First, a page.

Diego Rivera, Mexico’s famed muralist, returned there from Europe in 1921 at the invitation of Jose Vasconcelos, Mexico’s Secretary of Public Education, to paint three floors of murals in the national headquarters that was once a Franciscan convent.
From 1923 to 1928, Rivera worked in the building with assistants to create 125 panels that would help define a new nation after the 1910 revolution. Over a million people died in the 10 year conflict that most historians now call a civil war.
The idea for the murals was to coalesce the various post-war factions and shape a national identity that would recognize its indigenous roots, valuing the work of the peasant, the common man. At the heart of the message was that better education and health care would lift up the nation.
On the first floor, mural topics focus on Mexican festivals and labor. The second floor concentrates on science and technology. On the third floor, Rivera translated the populist approach to government to reflect his own ideology as a communist.
The themes of the worker, the enlisted soldier and the peasant are repeated throughout. Here we see Frida Kahlo depicted as a revolutionary heroine. Ribbons with heroic revolutionary messages connect the frescoes.
The last of the murals, painted in 1928 are a portend to the 1929 stock market crash. They depict the greed of industrialists and the church, the debauchery and waste, and the widening distance between the wealthy and poor, the cynical and the hopeful.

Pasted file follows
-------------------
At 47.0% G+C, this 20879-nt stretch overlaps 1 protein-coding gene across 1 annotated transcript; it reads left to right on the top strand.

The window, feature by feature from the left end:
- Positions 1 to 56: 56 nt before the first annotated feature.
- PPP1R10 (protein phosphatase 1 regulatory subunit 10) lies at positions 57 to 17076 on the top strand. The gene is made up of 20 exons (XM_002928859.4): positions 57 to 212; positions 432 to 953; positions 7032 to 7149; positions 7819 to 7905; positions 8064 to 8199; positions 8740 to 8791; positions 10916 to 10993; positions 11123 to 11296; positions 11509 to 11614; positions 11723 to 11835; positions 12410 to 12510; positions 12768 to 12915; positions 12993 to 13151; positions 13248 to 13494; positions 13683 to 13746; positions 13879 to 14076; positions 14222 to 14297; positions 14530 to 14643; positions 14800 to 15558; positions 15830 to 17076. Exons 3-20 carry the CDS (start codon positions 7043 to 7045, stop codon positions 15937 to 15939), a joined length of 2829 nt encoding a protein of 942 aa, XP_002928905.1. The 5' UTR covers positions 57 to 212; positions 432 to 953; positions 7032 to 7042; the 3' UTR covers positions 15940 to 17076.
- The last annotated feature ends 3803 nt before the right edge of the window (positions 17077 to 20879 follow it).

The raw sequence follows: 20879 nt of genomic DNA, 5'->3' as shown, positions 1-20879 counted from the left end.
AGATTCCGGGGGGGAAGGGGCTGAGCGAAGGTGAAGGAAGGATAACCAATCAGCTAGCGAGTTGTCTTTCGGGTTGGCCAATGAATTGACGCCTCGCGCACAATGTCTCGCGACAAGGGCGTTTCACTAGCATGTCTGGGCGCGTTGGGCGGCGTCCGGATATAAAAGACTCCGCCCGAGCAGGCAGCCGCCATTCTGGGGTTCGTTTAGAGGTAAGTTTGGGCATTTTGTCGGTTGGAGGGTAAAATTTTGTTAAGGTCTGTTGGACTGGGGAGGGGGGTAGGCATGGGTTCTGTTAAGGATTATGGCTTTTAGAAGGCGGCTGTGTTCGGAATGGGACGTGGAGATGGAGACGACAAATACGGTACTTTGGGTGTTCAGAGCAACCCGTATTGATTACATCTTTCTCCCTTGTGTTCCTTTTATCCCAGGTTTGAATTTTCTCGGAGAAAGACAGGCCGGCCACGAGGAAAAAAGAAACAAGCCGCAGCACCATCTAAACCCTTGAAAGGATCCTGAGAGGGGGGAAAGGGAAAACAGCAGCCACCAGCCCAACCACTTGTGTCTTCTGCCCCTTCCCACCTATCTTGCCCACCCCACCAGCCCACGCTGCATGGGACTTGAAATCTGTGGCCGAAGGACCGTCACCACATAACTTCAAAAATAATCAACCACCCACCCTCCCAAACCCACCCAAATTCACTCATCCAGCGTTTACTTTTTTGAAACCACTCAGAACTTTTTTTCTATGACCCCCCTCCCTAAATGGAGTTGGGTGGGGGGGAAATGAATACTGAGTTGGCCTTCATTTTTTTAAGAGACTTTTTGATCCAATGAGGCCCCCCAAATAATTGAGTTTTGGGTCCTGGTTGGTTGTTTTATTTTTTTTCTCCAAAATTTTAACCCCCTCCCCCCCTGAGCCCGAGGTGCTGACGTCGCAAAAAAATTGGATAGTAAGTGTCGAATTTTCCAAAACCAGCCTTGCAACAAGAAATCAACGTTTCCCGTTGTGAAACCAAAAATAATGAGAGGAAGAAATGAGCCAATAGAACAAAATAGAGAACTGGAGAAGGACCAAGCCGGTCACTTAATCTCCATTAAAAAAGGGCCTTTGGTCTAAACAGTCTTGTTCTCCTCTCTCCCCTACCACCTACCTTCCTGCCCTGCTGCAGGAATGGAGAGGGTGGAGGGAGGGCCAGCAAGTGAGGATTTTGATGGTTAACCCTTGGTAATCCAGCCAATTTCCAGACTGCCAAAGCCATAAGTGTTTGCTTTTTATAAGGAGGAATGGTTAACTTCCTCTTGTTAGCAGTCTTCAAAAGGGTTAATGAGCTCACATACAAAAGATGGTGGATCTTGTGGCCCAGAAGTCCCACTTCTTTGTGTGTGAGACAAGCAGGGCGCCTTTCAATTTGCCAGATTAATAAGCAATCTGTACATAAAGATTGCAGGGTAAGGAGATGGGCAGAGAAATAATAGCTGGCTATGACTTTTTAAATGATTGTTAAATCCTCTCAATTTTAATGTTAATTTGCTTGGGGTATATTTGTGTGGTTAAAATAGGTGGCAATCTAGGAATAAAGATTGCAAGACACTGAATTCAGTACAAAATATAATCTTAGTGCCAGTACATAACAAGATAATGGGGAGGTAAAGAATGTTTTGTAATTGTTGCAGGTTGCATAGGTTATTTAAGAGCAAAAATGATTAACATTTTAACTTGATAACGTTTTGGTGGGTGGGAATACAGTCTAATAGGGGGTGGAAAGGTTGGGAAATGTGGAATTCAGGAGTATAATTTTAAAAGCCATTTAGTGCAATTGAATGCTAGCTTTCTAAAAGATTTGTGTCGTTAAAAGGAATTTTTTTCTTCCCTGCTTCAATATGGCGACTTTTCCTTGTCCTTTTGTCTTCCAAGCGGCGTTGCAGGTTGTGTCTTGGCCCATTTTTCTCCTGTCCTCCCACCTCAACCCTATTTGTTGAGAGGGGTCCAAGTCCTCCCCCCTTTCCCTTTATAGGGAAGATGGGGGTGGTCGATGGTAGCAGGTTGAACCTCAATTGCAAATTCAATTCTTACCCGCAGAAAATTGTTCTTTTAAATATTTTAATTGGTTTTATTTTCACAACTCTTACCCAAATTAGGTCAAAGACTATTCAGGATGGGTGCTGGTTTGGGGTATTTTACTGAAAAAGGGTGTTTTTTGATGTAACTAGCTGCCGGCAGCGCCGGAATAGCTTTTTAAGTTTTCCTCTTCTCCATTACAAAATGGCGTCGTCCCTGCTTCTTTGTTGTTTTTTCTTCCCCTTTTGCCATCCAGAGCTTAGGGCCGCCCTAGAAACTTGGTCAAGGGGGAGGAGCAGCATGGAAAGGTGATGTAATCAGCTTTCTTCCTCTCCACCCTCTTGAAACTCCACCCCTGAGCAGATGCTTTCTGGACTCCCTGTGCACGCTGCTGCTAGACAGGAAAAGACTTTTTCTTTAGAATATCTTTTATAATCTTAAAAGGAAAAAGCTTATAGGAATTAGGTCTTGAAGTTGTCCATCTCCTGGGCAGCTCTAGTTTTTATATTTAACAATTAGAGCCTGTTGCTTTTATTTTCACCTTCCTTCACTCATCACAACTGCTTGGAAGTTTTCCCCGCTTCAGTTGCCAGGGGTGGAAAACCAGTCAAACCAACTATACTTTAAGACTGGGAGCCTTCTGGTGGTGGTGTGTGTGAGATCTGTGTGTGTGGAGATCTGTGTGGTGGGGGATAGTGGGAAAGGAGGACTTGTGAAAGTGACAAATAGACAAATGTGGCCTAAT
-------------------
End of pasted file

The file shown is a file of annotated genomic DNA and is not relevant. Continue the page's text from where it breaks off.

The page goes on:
The murals undergo constant restoration. A group of full-time art restorer-fresco painters are employed to prevent deterioration. There is usually always a team of two or more people, paint brush in hand, high up on scaffolding.
They told us that they paint in exactly the same brush strokes as Rivera, but like any building restoration of antiquities, there is always a telltale mark that indicates it is not the original.
Our group of six, plus our art historian Valeria, immersed ourselves into this intensive study tour day that started at 9:30 a.m. and ended after lunch. I counted almost 13,000 steps as we walked around the historic center of Mexico City, visiting SEP and two other mural locations.
If you are interested in joining us for a comprehensive, intensive four-day art history tour in Mexico City this winter or spring, please contact me.
These photos were all taken with my Nikon D7000 camera and the Nikkor 50mm 1:1.8G lens. This is a prime lens (no zoom), so I got lots of close ups and had to move my feet to get perspective. I prefer total control over my photos so I use the manual setting with autofocus, choosing aperture and shutter speed.
I’m having trouble learning the new Olympus mirrorless, so set it aside for a while. It works really well in automatic. I can’t seem to get it to work with manual setting.
Posted in Cultural Commentary, Mexico City, Photography, Travel & Tourism
Tagged art history study tour, Diego Rivera, frescoes, Mexico City, murals, nationalism, photography, SEP, tour, travel